The fascinating and obvious link between your facing articles on college business culture (Stephen Jones's "Is it the business of colleges to adopt a corporate culture?", March 12) and Michael Sheehan's "fastest ever turnaround" of Riverside College ("Turnaround head warns mergers can cause decline") is the college as a learning organisation.
Valuing learners because they are people with unlimited potential to achieve and, by the same token, recognising our own professional capacity for reflection, challenge and change is our key to success in the further education sector.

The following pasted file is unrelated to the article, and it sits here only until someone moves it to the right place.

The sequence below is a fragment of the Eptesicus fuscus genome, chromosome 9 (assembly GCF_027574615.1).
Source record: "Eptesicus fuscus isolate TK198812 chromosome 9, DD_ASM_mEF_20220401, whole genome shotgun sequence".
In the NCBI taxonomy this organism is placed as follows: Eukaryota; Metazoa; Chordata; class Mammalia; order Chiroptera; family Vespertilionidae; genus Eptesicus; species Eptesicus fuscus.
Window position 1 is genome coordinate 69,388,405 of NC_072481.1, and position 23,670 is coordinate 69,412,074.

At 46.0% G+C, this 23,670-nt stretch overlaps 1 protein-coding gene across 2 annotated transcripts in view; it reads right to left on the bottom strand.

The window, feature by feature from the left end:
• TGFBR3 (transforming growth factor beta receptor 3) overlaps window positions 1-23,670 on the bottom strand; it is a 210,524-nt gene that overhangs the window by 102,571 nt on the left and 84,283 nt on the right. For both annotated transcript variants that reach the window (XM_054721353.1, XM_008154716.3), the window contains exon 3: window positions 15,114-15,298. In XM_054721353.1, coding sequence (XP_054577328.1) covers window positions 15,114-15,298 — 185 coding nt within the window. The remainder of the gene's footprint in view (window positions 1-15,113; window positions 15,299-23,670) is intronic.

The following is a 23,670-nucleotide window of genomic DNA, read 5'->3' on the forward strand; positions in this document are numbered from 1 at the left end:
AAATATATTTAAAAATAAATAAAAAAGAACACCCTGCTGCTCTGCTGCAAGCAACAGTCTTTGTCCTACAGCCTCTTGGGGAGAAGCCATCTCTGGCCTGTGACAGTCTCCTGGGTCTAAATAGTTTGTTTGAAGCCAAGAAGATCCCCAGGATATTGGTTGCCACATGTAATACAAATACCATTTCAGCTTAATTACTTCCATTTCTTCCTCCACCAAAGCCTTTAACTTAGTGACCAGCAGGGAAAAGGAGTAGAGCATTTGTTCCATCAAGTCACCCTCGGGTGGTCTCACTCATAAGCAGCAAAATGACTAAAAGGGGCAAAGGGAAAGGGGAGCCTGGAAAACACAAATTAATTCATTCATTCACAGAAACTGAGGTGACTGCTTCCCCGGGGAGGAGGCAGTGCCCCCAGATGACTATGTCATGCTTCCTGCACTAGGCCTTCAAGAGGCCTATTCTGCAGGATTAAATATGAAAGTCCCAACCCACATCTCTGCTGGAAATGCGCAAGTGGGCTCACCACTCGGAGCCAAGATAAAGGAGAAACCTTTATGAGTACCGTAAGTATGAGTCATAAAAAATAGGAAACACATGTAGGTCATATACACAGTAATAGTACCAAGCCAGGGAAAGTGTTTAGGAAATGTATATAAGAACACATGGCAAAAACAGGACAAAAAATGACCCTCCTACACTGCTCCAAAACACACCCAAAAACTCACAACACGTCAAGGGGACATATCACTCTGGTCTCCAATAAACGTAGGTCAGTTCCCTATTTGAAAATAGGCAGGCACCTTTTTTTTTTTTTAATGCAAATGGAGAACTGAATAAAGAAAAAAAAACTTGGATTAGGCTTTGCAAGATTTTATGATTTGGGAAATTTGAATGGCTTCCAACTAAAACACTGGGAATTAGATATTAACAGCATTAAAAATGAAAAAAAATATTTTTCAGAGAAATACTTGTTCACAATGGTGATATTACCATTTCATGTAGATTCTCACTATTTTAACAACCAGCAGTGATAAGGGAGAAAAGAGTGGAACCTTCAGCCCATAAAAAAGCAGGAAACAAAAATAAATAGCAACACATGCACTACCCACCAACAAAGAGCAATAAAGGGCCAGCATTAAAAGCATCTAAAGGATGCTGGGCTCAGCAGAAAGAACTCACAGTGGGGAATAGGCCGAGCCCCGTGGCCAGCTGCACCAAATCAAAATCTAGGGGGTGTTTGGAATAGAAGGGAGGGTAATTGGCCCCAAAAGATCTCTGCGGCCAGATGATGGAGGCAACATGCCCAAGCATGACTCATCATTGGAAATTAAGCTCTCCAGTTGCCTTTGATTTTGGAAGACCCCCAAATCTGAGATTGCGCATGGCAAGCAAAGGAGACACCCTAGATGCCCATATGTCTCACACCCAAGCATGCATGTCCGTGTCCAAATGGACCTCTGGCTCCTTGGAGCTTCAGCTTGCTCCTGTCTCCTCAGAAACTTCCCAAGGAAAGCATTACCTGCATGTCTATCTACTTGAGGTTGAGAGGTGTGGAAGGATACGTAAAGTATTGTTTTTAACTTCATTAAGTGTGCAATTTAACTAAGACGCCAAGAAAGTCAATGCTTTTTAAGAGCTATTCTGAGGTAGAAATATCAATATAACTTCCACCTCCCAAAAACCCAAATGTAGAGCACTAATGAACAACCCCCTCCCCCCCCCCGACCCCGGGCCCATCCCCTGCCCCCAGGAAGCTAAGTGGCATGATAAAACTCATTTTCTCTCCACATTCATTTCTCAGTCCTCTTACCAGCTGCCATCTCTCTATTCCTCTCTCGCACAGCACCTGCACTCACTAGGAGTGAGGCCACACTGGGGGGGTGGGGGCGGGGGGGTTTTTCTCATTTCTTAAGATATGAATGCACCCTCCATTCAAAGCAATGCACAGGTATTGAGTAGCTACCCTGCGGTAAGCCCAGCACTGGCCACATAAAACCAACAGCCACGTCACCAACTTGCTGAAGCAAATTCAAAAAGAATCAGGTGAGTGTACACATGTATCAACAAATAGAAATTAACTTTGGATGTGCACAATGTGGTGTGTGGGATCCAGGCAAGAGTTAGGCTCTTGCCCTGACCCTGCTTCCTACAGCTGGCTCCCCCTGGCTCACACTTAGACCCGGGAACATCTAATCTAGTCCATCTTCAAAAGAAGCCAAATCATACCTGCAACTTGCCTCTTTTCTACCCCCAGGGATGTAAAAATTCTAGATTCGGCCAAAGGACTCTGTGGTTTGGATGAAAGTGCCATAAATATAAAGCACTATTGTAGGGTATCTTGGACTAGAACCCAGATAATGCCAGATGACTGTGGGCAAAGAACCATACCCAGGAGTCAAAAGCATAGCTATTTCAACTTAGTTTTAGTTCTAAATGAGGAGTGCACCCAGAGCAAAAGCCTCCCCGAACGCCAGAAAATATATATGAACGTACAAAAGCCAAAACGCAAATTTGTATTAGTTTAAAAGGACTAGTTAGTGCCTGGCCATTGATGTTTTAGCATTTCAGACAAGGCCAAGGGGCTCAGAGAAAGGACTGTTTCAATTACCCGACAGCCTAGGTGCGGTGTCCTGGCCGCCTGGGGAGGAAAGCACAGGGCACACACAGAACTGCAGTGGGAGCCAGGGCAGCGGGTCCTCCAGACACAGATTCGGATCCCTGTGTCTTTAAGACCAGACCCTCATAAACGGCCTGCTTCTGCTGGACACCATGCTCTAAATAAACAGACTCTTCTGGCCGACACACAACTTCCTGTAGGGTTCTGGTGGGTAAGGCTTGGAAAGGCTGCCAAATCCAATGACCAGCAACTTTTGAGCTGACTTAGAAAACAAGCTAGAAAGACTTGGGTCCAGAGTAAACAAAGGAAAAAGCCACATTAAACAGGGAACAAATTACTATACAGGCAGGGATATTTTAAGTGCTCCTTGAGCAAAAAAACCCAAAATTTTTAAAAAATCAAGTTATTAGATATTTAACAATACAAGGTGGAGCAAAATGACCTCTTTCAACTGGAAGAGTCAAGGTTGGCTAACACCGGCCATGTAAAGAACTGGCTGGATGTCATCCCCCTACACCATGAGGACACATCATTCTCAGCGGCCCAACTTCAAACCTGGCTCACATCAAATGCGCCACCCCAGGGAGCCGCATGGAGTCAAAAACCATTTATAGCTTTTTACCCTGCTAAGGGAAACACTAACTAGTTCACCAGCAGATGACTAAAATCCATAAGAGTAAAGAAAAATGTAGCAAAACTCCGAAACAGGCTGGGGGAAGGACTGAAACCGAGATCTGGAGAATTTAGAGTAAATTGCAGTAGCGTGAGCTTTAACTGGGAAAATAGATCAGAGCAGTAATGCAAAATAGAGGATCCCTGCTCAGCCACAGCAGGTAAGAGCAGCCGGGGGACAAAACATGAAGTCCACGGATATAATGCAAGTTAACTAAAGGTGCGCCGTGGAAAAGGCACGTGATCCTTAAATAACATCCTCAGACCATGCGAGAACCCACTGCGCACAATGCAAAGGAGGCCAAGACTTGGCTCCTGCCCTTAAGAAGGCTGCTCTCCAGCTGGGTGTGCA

Mr Jones pleads for fewer headlines in business mode such as "Grimsby Institute of Further and Higher Education had a controlling interest in ." or, potentially (of the very same FE and HE provider), "On January 1, 2010 Yorkshire Coast College merges with . ". The wish is granted in Mr Sheehan's modest reference to boosting morale and his sensitive concern for a staff turnover of just 8 per cent.
In the learning organisation, performance management holds no threats, few fears and the attraction of development. Outstanding leadership may be sought-after in both business and in education, but wherever the "priceless person" label is applied, learning flourishes.
Ray Sutton, Education consultant.